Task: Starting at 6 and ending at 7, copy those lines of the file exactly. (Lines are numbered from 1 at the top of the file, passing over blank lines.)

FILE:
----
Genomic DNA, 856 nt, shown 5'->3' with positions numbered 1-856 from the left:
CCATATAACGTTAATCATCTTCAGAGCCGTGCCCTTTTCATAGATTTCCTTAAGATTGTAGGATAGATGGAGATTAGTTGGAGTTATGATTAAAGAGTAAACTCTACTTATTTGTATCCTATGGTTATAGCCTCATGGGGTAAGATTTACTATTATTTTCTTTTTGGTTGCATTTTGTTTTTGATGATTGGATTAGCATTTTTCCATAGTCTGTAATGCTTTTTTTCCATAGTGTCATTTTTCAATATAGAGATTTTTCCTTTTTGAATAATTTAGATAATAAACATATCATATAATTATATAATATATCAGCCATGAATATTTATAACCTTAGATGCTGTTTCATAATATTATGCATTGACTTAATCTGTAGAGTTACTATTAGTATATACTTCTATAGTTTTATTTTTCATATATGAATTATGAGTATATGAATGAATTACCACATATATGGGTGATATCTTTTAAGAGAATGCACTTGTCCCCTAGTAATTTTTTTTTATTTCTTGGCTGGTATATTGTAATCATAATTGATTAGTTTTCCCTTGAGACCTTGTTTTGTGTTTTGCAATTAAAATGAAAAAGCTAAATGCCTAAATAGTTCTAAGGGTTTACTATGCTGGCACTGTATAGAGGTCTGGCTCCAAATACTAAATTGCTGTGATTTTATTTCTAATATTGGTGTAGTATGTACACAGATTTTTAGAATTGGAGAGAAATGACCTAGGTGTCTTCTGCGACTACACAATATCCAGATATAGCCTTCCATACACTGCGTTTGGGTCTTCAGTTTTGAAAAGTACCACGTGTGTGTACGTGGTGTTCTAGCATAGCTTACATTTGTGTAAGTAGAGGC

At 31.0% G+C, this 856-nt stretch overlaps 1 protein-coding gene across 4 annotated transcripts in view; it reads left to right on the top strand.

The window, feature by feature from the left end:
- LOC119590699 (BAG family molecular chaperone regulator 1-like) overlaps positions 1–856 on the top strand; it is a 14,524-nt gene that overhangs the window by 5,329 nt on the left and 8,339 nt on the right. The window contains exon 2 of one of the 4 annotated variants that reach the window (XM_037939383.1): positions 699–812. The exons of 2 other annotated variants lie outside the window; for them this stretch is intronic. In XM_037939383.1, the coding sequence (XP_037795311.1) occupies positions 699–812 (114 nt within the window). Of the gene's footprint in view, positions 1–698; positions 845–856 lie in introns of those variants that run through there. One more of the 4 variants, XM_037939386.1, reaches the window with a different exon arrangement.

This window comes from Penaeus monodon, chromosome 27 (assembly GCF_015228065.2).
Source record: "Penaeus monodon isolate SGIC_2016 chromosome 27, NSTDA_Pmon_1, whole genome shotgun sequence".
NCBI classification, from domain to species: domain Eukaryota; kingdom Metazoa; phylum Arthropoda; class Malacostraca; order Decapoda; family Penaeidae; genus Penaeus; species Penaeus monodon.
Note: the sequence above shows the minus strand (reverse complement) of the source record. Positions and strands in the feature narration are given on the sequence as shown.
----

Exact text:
This window comes from Penaeus monodon, chromosome 27 (assembly GCF_015228065.2).
Source record: "Penaeus monodon isolate SGIC_2016 chromosome 27, NSTDA_Pmon_1, whole genome shotgun sequence".